This week saw the launch of Digital Britain, the UK government’s plan “to secure Britain’s place at the forefront of the global digital economy”.
The ever outspoken Andrew Orlowski at The Register is decidedly unimpressed with what he calls an administrator’s answer to the challenges facing the British media industry:
“…in summary, Carter has proposed a new tax, a new quango, and lots of administrative burdens designed to change behaviour. Not a word about new services which capture value from our existing behaviour, or return these to creators and investors in talent. It sees the world primarily as an administrative challenge. For the modern politician, “the vision thing” consists merely of aligning the bureaucracy with a topical issue. Job done.
The Carter Review also represents a short-term victory but a long-term catastrophe for the British music business, which has succeeded in putting enforcement and behaviour-modification at the heart of the “strategy”. But in doing so, it’s failed to convince Government it has the creative business know-how to arrest its own decline.”
Jim Killock at the Open Rights Group expresses concerns that Digital Britain marginalizes the voice of consumers and citizens, saying:
“We are concerned that there is no suggestion that consumers and citizens should be represented on the proposed copyright ‘Rights Agency’. Without our voices, such an agency could easily be dominated by industry’s concerns at the expense of civil rights. Consumer would be very likely to get a bad deal.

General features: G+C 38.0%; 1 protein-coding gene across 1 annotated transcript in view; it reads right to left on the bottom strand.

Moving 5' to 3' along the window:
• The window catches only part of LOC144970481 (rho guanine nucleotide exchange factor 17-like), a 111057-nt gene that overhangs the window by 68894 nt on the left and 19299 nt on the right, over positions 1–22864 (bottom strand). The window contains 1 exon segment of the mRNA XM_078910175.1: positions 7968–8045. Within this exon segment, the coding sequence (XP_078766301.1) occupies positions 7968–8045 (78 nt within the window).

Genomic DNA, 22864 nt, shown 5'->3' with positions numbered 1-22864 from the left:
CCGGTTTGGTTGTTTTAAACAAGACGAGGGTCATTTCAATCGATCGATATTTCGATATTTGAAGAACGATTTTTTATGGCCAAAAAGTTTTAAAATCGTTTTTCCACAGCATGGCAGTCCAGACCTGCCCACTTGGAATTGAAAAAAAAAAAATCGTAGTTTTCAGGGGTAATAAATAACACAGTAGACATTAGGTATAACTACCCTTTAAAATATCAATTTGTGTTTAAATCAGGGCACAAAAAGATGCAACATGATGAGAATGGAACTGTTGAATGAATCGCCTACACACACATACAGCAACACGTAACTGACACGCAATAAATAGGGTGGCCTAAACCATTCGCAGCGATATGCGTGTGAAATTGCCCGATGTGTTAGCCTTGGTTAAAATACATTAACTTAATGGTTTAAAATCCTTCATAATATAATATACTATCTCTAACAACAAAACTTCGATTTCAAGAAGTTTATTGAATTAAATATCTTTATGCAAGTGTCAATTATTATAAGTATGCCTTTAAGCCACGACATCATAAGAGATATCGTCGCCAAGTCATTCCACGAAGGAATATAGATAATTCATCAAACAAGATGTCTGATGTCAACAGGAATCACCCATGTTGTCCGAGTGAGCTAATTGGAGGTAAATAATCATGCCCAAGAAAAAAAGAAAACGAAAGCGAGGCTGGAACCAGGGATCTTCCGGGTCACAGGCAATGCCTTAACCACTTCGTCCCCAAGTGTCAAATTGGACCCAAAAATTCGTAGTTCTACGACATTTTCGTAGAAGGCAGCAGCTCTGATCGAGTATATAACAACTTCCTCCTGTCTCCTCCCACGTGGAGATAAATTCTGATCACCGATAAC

We are concerned at the government’s proposals for technical ’solutions’ for rights enforcement – technical ’solutions’ to social issues tend to be expensive and fail.
One by one digital music providers like iTunes and Amazon are moving away from DRM, and trusting their customers. This is a much better example for industry and government to follow.
We also intend to look closely at proposals for recording and reporting alleged rights infringers. While we welcome the proposal to ask the courts before taking action, we are concerned at the potential for further erosion of privacy online.”
The Department for Business, Enterprise and Regulatory Reform is inviting comments on the report until 12 March. It remains to be seen whether the public response will in any way mirror the initial reaction from media industry bigwigs.